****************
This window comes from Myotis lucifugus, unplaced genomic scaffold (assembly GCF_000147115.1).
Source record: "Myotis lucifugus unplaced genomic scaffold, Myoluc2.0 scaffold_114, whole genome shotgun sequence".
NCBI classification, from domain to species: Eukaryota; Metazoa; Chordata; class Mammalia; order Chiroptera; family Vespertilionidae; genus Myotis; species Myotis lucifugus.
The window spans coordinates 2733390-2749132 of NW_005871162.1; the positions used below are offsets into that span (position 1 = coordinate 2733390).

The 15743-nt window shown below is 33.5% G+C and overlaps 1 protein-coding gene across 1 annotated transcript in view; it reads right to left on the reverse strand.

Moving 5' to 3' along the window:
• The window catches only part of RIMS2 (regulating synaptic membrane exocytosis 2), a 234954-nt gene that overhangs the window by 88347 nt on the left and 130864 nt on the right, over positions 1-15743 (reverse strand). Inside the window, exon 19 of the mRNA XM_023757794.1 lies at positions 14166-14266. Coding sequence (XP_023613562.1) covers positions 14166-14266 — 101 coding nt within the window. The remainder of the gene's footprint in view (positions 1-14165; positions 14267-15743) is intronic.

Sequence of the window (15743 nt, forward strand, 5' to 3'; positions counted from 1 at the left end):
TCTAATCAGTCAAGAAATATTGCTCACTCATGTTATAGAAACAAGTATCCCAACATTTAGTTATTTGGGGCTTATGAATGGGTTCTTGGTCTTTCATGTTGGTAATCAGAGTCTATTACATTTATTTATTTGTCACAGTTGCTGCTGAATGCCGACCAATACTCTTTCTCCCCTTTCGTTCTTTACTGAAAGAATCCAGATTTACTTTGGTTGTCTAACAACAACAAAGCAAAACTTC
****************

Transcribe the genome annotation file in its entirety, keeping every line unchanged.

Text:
This window comes from Myotis lucifugus, unplaced genomic scaffold (assembly GCF_000147115.1).
Source record: "Myotis lucifugus unplaced genomic scaffold, Myoluc2.0 scaffold_114, whole genome shotgun sequence".
NCBI classification, from domain to species: Eukaryota; Metazoa; Chordata; class Mammalia; order Chiroptera; family Vespertilionidae; genus Myotis; species Myotis lucifugus.
The window spans coordinates 2733390-2749132 of NW_005871162.1; the positions used below are offsets into that span (position 1 = coordinate 2733390).

The 15743-nt window shown below is 33.5% G+C and overlaps 1 protein-coding gene across 1 annotated transcript in view; it reads right to left on the reverse strand.

Moving 5' to 3' along the window:
• The window catches only part of RIMS2 (regulating synaptic membrane exocytosis 2), a 234954-nt gene that overhangs the window by 88347 nt on the left and 130864 nt on the right, over positions 1-15743 (reverse strand). Inside the window, exon 19 of the mRNA XM_023757794.1 lies at positions 14166-14266. Coding sequence (XP_023613562.1) covers positions 14166-14266 — 101 coding nt within the window. The remainder of the gene's footprint in view (positions 1-14165; positions 14267-15743) is intronic.

Sequence of the window (15743 nt, forward strand, 5' to 3'; positions counted from 1 at the left end):
TCTAATCAGTCAAGAAATATTGCTCACTCATGTTATAGAAACAAGTATCCCAACATTTAGTTATTTGGGGCTTATGAATGGGTTCTTGGTCTTTCATGTTGGTAATCAGAGTCTATTACATTTATTTATTTGTCACAGTTGCTGCTGAATGCCGACCAATACTCTTTCTCCCCTTTCGTTCTTTACTGAAAGAATCCAGATTTACTTTGGTTGTCTAACAACAACAAAGCAAAACTTC